Coughlin: "Last week was a tremendous emphasis on - we played a team (Houston) that had a very high percentage on third down, and it was because they had been able to keep the third down situations very makeable. So first down was a huge down for the Texans, and therefore it was a huge down for us to try to hold them. And we did. I think nine of the 11 third downs that they faced last week were third-and-seven or more, which was a huge plus. And then for two weeks in a row, we've played the number one rush team in the league and the number two rush defensive team in the league, and in so doing, that put more emphasis on us to be able to put ourselves in a situation on first down where we definitely had to create some kind of yardage so that we weren't behind the eight ball on second down."
Q: I guess it's simplistic to say when you succeed on first down, it makes third down a whole lot easier.
Coughlin: "Well, that's the idea. That's the idea of keeping it makeable."
Q: Defensively, you have frequently played your three safeties – Antrel Rolle, Kenny Phillips and Deon Grant - together a lot with success. Was that your idea going into the season? Or was that something that has evolved because you saw how well it's worked?
Coughlin: "We have an emphasis on different personnel combinations, and naturally there's some experimentation with it. And you do that a little bit in training camp and get some thoughts along those lines, and it's just manifested itself to being able to utilize those three players at one time. The experience factor coming from Grant, obviously, and then being able to tie it all together with one particular personnel group to be able to take advantage of the coverage aspect that Deon Grant brings to that quote-unquote "linebacker position."
Q: Are you at all concerned physically how he'll hold up playing the linebacker position?
Coughlin: "No, because most of the time that's usually on a general pass down. Sometimes you're going to get some runs on that, but he can hold up there."
Q: Barry Cofield said this week he felt he played at maybe 75 percent last season because he was coming off knee surgery. Now he said he's healthy. Do you see the difference when you look at him on tape?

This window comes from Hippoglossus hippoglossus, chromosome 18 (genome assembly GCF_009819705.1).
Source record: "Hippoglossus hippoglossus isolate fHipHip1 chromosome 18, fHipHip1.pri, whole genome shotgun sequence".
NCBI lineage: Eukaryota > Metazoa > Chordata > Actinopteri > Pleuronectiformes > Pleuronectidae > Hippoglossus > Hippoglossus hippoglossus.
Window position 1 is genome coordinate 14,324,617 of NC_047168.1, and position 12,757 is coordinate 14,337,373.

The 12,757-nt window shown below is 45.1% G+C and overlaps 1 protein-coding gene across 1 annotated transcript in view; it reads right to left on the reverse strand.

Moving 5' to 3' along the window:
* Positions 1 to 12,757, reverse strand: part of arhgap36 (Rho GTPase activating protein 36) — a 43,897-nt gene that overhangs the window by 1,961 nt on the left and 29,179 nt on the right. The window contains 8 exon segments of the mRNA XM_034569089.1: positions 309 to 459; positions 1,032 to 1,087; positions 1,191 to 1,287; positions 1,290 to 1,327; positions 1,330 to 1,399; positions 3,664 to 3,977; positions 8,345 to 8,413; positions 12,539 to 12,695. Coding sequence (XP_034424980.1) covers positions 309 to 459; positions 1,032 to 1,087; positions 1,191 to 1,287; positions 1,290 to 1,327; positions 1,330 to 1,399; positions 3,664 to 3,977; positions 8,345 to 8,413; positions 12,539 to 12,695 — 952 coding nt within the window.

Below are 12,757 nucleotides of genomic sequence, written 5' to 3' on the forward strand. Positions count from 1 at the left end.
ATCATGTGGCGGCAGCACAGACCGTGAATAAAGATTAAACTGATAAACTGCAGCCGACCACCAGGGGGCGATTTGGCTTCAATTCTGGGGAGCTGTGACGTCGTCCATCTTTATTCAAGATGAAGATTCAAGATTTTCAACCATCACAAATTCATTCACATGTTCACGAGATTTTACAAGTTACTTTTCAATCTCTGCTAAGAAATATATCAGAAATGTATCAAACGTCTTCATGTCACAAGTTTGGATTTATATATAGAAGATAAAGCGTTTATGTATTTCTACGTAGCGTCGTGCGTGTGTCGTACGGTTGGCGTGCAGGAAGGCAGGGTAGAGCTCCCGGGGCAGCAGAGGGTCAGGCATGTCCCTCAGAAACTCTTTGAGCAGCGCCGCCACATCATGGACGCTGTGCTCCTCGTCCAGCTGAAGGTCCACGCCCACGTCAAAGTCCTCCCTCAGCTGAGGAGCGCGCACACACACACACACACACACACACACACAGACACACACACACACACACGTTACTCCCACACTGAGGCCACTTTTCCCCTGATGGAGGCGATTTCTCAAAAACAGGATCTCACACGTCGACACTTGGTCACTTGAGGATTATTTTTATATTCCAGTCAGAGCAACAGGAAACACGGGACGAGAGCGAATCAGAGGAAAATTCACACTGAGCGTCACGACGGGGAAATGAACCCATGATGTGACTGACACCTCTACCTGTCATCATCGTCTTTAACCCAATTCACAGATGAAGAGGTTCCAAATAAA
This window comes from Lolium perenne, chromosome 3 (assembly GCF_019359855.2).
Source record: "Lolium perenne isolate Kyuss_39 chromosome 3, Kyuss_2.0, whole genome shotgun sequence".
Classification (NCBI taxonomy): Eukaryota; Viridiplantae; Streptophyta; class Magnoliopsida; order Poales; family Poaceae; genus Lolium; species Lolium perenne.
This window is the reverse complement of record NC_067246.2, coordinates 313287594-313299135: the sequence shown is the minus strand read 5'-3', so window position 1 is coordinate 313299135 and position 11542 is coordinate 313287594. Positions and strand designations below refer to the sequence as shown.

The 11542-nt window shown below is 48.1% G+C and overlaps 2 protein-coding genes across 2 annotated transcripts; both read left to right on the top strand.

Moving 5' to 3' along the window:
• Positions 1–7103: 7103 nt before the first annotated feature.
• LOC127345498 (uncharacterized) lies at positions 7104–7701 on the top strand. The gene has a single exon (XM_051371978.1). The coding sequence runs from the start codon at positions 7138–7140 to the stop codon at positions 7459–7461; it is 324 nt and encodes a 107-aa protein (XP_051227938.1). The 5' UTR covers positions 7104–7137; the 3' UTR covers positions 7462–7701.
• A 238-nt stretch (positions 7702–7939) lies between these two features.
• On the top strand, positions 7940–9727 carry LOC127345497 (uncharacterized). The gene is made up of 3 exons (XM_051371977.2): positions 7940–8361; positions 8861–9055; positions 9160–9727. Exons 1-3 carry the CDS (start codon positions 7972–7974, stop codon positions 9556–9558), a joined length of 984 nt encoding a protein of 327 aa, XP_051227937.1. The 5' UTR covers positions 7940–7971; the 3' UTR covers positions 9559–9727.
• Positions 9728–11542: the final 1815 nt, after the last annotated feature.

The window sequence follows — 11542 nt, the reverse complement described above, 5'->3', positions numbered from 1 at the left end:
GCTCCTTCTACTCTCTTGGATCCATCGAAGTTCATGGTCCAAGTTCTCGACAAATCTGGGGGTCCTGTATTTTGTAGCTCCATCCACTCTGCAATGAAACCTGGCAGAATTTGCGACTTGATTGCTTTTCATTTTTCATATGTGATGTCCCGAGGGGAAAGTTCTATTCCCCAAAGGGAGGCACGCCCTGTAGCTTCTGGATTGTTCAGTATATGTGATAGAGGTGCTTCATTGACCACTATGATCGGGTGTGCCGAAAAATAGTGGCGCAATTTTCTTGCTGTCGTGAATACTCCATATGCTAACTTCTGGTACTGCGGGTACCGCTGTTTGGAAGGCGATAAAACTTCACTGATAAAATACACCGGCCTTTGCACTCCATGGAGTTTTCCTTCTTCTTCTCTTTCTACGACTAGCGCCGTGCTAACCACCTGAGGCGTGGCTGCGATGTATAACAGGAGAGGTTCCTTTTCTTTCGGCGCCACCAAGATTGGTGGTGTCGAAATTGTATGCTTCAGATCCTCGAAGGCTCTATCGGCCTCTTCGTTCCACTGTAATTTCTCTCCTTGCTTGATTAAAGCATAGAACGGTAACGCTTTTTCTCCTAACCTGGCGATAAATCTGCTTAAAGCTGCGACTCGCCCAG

Coughlin: "Yes. He played very well last weekend. The whole front played extremely well - had to, to be able to enforce the type of plan we wanted to put in play in order to have an opportunity to shut down the very unique and outstanding running game that they had. So he played very well. (Chris) Canty played well. The two ends played very well. So the front led the charge, and he has played well."
Q: What makes Calvin Johnson a unique wide receiver?
Coughlin: "His ability to take the ball off the top of the heads of the corners that he plays, in particular when you're talking about the red zone. He's been outstanding in that regard."
Q: And what do you see from Jahvid Best?
Coughlin: "Quickness, speed, acceleration, the ability to make the big play, to go the distance, whether it's a 75-yard screen pass, catch the ball out of the backfield, hit on a draw or a cutback run. He's really given a real spark to their offensive team."
Q: We've talked about your defensive front, but with Kyle Vanden Bosch and Ndamukong Suh, Detroit has a strong front, too, do they not?
Coughlin: "That's their strength. They have four very good people up front who are powerful. They have good size. They are attackers. They're very much penetrators. They've got their ears pinned back. They're coming after you. They certainly have played well."
Q: A little trivia for you. Their kicker, Jason Hanson, is one of the three players that you faced in your first year in 1995 who is still active…
Coughlin: "Thanks a lot. I appreciate those kinds of facts."
Q: Is he still as good as he was in his 19th season?
Coughlin: "Still performing. He's still kicking the heck out of the ball. As a matter of fact, he's four-of-five from 40-49 yards and one-of-two from 50 and out. Obviously, he plays indoors a good part of the time, but he's done an outstanding job, and he's extremely effective."
Q: The media has portrayed this as a so-called trap game, since the next game is on Monday night in Dallas. But you don't buy the trap game theory, do you?
Coughlin: "Have we ever gone out and not played as well as we should play? Yes. But I'm going to tell you the first thing I did Wednesday morning is I showed them the end results of three of Detroit's games. In Chicago, the score is 19-14 and they appeared to score the winning touchdown (the officials ruled otherwise). Touchdown – game, set, match. Against Philadelphia, it's 35-17. Two minutes later it's 35-32, and they're going to get the ball back again. They onside kick, get the ball, and can't go score. Same thing with Green Bay. They got the ball when it's 28-26. It's on the 38-yard line. They make one yard. Two passes go incomplete and they punt the ball. They've outscored their opponents, and they're 1-4. They average 25 points a game. They're a very good football team."